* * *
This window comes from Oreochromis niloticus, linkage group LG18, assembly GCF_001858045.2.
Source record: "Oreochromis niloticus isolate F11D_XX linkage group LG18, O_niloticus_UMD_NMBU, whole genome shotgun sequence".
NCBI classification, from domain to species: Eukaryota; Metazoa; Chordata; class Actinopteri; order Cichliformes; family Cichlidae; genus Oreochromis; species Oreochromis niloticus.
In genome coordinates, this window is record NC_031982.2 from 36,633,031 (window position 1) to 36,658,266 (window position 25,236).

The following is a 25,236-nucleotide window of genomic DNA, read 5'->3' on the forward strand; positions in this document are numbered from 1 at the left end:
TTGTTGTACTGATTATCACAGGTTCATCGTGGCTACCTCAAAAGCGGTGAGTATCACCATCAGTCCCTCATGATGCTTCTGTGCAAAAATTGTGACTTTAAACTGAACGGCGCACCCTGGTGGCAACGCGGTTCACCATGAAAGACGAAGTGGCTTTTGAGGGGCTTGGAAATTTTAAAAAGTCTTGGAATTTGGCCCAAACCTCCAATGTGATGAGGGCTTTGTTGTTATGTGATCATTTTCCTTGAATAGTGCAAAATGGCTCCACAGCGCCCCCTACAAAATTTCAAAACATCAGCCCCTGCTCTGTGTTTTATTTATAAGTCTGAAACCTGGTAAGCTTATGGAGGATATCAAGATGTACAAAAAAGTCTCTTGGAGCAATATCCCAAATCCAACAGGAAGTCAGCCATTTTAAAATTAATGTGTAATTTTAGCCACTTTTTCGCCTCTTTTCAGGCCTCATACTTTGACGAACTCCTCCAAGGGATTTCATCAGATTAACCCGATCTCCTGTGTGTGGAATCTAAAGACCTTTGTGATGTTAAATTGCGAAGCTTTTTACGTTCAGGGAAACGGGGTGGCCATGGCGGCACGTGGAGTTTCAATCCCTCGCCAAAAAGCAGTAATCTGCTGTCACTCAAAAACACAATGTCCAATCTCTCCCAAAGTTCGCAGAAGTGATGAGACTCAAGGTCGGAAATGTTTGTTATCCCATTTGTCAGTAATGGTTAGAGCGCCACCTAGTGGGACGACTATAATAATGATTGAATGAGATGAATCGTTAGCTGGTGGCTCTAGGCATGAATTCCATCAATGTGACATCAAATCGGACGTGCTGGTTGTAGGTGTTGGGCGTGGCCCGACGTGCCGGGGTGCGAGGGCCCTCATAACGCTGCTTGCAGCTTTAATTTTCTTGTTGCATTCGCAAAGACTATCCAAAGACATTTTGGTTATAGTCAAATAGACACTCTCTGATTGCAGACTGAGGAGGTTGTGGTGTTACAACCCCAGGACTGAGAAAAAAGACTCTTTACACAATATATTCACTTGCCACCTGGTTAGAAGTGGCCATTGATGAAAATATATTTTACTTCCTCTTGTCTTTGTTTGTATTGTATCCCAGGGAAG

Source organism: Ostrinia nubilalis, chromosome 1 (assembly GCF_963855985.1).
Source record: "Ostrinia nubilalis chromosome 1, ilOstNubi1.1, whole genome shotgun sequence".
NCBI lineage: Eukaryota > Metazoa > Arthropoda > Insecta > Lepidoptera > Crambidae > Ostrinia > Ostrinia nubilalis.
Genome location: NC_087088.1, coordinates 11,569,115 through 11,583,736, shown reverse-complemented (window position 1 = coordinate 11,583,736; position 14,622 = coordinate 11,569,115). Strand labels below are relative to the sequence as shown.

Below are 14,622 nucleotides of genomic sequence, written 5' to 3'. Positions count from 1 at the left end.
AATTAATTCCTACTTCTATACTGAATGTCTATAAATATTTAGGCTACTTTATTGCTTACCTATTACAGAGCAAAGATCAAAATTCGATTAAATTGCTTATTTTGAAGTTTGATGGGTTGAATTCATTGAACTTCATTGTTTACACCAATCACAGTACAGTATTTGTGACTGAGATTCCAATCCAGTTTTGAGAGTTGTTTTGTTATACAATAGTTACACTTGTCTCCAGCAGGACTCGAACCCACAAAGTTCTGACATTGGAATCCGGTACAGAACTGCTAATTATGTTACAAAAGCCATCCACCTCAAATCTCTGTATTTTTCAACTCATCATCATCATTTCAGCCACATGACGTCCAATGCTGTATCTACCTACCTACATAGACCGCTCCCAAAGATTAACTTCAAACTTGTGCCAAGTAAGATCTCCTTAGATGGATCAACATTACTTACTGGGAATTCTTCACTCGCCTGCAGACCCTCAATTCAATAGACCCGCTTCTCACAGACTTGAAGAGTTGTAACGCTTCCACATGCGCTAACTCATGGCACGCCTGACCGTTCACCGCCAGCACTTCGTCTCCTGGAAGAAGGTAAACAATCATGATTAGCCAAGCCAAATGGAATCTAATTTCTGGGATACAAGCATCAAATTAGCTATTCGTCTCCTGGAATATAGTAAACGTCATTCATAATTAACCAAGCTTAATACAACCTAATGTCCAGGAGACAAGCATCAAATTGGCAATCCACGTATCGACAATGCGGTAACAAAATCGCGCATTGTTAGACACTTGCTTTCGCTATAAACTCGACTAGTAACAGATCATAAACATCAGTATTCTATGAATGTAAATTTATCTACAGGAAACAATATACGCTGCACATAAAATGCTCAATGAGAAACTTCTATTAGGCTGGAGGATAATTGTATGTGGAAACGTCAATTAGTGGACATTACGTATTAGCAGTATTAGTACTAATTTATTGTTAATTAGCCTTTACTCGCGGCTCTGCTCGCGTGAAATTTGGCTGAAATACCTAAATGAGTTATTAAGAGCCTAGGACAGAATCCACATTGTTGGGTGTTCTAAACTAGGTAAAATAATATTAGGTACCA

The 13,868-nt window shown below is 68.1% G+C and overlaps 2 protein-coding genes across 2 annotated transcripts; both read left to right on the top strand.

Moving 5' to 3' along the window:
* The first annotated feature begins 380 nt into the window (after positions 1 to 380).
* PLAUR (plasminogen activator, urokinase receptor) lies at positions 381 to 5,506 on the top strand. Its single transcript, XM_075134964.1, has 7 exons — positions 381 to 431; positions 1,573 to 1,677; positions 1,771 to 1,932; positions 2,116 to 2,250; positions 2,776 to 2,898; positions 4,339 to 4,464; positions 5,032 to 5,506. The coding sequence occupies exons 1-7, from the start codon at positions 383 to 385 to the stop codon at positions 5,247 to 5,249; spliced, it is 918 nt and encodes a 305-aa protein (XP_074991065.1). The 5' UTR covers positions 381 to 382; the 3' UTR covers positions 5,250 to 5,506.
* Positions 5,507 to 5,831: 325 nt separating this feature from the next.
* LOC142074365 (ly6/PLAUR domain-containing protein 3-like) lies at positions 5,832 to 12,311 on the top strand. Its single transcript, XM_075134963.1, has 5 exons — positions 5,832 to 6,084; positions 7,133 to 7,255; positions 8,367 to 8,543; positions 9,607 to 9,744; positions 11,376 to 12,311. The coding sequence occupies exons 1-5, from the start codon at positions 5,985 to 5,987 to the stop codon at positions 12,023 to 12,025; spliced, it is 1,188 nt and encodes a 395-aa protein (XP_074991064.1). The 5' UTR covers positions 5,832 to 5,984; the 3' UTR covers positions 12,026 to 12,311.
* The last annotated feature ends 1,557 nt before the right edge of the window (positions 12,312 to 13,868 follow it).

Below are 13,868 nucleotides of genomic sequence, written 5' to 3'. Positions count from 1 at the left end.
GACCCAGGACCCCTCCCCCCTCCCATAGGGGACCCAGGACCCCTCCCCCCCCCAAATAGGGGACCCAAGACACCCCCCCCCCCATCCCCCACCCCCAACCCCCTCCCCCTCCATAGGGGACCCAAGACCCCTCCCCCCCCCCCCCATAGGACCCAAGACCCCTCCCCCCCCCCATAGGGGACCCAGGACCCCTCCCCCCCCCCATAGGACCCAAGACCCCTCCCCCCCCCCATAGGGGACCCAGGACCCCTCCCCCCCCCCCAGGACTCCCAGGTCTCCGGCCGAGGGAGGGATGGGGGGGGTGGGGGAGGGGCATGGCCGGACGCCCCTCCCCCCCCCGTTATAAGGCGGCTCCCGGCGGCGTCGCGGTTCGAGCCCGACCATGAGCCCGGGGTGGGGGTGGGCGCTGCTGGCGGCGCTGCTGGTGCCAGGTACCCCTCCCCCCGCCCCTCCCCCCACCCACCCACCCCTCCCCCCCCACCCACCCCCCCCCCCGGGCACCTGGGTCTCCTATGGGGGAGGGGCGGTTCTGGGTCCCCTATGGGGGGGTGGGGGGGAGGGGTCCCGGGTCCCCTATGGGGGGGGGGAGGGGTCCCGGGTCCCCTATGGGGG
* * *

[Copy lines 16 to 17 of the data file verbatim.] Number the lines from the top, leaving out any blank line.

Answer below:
* PLAUR (plasminogen activator, urokinase receptor) lies at positions 381 to 5,506 on the top strand. Its single transcript, XM_075134964.1, has 7 exons — positions 381 to 431; positions 1,573 to 1,677; positions 1,771 to 1,932; positions 2,116 to 2,250; positions 2,776 to 2,898; positions 4,339 to 4,464; positions 5,032 to 5,506. The coding sequence occupies exons 1-7, from the start codon at positions 383 to 385 to the stop codon at positions 5,247 to 5,249; spliced, it is 918 nt and encodes a 305-aa protein (XP_074991065.1). The 5' UTR covers positions 381 to 382; the 3' UTR covers positions 5,250 to 5,506.
* Positions 5,507 to 5,831: 325 nt separating this feature from the next.